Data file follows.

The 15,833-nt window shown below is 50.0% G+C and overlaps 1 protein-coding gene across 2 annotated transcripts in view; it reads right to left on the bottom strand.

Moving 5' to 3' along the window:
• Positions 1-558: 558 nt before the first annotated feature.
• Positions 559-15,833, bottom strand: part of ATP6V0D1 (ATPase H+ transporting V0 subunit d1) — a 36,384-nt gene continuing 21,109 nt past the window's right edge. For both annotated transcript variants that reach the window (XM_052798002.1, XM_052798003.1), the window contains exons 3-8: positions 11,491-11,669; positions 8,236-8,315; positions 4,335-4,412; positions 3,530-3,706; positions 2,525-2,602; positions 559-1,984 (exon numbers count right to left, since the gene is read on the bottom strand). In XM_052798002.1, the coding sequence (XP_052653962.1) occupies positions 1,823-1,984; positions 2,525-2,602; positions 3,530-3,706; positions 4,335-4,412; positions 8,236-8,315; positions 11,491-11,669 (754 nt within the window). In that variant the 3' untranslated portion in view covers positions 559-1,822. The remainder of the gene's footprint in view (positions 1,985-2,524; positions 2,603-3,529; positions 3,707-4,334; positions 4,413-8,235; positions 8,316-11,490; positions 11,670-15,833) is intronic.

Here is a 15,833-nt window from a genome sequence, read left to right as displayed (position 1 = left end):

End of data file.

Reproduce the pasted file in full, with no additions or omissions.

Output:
The 15,833-nt window shown below is 50.0% G+C and overlaps 1 protein-coding gene across 2 annotated transcripts in view; it reads right to left on the bottom strand.

Moving 5' to 3' along the window:
• Positions 1-558: 558 nt before the first annotated feature.
• Positions 559-15,833, bottom strand: part of ATP6V0D1 (ATPase H+ transporting V0 subunit d1) — a 36,384-nt gene continuing 21,109 nt past the window's right edge. For both annotated transcript variants that reach the window (XM_052798002.1, XM_052798003.1), the window contains exons 3-8: positions 11,491-11,669; positions 8,236-8,315; positions 4,335-4,412; positions 3,530-3,706; positions 2,525-2,602; positions 559-1,984 (exon numbers count right to left, since the gene is read on the bottom strand). In XM_052798002.1, the coding sequence (XP_052653962.1) occupies positions 1,823-1,984; positions 2,525-2,602; positions 3,530-3,706; positions 4,335-4,412; positions 8,236-8,315; positions 11,491-11,669 (754 nt within the window). In that variant the 3' untranslated portion in view covers positions 559-1,822. The remainder of the gene's footprint in view (positions 1,985-2,524; positions 2,603-3,529; positions 3,707-4,334; positions 4,413-8,235; positions 8,316-11,490; positions 11,670-15,833) is intronic.

Here is a 15,833-nt window from a genome sequence, read left to right as displayed (position 1 = left end):